Sarawak Independence Day

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The hoisting of the Kingdom of Sarawak flag on the civilian compound of the Kuching POW and internment camp in 12 September 1945 by Mr. D. R. Lascelles, the former District Officer for Miri and Mr J. B. Archer, the Chief of Section of Sarawak Civil Service, ex-internees of the Japanese shortly after the surrender of Japan.

Sarawak Independence Day is an independence day celebrated on 22 July every year by the state of Sarawak in Malaysia.[1][2] The holiday has been received widely by the Sarawak state government and citizens only since 2012, after public discontent about Merdeka Day being too Malaya-centric.[3][4][5]


Sarawakian citizens protested against the transforming of the Kingdom of Sarawak into a Crown colony.
The flag of the Kingdom of Sarawak used as the first flag of Sarawak after achieving an independence on 22 July 1963.

Originally, the Kingdom of Sarawak was granted independence by the Sultanate of Brunei in 1841, but came under British protection from 1888 onwards.[6] However, at this time, Sarawak was not "fully" granted independence.[7] After the end of World War II, the territory was administered by the British Military Administration, then became a Crown Colony in 1946.[8] The transferring of the territory to colonial administration has led to the major protest by Sarawakian citizens who wanted the independence of Sarawak to be restored. This led to the assassination of Duncan Stewart, the second governor of the Colony, by Rosli Dhobi,[9] who was captured and subsequently hanged for murder.[10] The position of the Governor was succeeded by Anthony Abell, who also became one of the members for the Cobbold Commission which brought Sarawak and North Borneo into the Federation of Malaysia.

Sarawak was granted independence on 22 July 1963, on the condition that it would join to formed the Federation of Malaysia on 16 September the same year.[11] During the Independence Day ceremony Alexander Waddell, the last Governor of the Colony, left the Astana and boarded a white sampan to cross the Sarawak River, then handed the administration of Sarawak to the Sarawakian citizens, with the Colonial flag lowered and the Sarawak flag raised.[12][13] Before he left, the Governor appointed Stephen Kalong Ningkan as the first Chief Minister of Sarawak.[13][14]

Further reading[edit]

Part of a series on the
History of Malaysia
The independence of Malaya and the merger proclamation of North Borneo and Sarawak to formed Malaysia.
Malaysia portal

See also[edit]


  1. ^ Murray Hunter (27 July 2013). "Sarawak’s "Independence Day"". New Mandala. Australian National University. Retrieved 30 May 2014.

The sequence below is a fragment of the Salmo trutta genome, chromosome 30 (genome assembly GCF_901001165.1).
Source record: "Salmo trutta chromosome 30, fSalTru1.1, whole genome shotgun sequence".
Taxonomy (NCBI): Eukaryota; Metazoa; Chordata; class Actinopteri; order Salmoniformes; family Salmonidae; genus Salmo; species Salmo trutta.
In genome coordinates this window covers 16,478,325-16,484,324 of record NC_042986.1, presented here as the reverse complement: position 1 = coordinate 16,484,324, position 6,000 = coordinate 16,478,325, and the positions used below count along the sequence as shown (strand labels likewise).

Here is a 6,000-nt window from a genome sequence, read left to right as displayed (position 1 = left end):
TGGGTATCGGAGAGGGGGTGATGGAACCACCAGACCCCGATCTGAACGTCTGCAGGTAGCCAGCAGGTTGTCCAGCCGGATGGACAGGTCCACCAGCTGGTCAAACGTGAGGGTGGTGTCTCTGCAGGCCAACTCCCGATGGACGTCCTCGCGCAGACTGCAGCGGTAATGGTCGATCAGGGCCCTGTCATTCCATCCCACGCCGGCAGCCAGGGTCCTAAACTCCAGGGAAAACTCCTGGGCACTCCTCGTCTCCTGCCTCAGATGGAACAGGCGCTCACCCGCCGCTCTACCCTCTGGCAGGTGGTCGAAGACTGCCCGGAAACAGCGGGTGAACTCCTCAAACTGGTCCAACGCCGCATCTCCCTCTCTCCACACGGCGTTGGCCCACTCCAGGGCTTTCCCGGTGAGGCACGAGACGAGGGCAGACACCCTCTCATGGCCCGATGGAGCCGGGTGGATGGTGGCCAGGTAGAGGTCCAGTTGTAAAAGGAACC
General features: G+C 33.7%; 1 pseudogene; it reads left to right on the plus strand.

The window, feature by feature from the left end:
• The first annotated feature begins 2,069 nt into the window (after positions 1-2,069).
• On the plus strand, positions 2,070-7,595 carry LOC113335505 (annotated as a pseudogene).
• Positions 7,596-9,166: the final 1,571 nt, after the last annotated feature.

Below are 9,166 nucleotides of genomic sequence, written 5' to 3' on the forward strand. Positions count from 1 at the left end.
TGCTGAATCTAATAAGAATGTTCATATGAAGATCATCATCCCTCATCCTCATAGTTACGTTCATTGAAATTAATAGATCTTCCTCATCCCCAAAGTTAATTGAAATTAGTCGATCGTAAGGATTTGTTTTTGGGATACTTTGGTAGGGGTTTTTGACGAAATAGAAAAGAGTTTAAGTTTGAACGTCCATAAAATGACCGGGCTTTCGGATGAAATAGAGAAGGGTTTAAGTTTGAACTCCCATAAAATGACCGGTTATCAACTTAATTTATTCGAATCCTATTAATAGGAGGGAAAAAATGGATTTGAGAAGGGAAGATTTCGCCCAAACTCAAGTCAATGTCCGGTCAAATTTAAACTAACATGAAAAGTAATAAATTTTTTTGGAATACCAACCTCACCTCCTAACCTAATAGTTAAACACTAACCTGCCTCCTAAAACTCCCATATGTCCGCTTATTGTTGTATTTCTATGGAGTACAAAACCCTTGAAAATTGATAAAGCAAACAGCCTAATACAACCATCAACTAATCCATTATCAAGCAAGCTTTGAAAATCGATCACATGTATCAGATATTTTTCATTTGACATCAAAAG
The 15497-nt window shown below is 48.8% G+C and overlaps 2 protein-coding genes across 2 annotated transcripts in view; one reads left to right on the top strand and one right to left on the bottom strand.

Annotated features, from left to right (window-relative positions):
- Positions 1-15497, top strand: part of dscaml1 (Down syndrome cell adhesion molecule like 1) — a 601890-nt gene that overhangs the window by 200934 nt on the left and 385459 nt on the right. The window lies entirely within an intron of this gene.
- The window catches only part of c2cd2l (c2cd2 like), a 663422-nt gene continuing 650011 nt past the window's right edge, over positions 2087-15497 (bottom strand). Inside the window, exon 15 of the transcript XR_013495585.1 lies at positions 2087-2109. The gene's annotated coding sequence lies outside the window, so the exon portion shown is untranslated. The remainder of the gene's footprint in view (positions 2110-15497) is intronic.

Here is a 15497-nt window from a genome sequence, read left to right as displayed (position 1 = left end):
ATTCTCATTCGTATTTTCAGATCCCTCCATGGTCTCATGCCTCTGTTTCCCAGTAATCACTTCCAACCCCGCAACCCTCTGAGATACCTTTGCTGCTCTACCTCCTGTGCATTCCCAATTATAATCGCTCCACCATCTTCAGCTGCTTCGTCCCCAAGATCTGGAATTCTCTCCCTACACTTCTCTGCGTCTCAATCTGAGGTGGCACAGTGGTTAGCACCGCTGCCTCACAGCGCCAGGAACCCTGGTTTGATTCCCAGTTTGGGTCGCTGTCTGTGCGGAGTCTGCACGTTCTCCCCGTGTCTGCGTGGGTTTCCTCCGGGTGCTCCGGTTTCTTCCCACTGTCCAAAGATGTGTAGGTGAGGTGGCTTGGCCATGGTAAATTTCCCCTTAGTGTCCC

2. ^ Bob Teoh (6 August 2012). "Tanah airku - My homeland - 美丽的国家". Sin Chew Daily. Archived from the original on 30 May 2014. Retrieved 31 May 2014. 
  3. ^ "Numerous Events Organised For Sarawak Independence Celebration". Bernama. Sarawak Chief Minister Department. 28 March 2013. Archived from the original on 30 May 2014. Retrieved 30 May 2014. 
  4. ^ Michael Kaung (27 August 2012). "Merdeka ‘no relevance’ to Sabah, Sarawak". Free Malaysia Today. Retrieved 30 May 2014. 
  5. ^ "Sabah, Sarawak: 50 Years in Malaysia plagued by bad politics — Joe Fernadez". The Malay Mail. 7 October 2013. Retrieved 30 May 2014. 
  6. ^ Aloysius Yapp (January 2014). "Borneo Art Education - BAE" (PDF). International Journal of Education and Research II (1): 2. ISSN 2201-6333. 
  7. ^ Khairie Hisyam Aliman (13 September 2014). "No, Sarawak did not gain independence in 1841". The Malay Mail. Archived from the original on 15 September 2014. Retrieved 15 September 2014. 
  8. ^ Patricia Pui Huen Lim; Diana Wong (2000). War and Memory in Malaysia and Singapore. Institute of Southeast Asian Studies. pp. 124–. ISBN 978-981-230-037-9. 
  9. ^ Mike Thompson (12 March 2012). "The stabbed governor of Sarawak". BBC News. Retrieved 30 May 2014. 
  10. ^ Antonia Chiam (22 September 2013). "Farewell to the Crown Prince". The Borneo Post. Retrieved 30 May 2014. 
  11. ^ Frans Welman. Borneo Trilogy Sarawak: Volume 2. Booksmango. pp. 134–. ISBN 978-616-245-089-1. 
  12. ^ "Sarawak ‘brave’ to celebrate July 22 independence day, says Kitingan". The Borneo Post. 22 July 2013. Retrieved 30 May 2014. 
  13. ^ a b "The day Sarawak was briefly an independent state". The Star. 22 July 2013. Archived from the original on 30 May 2014. Retrieved 30 May 2014. 
  14. ^ Asia Yearbook. Far Eastern economic review. 1964.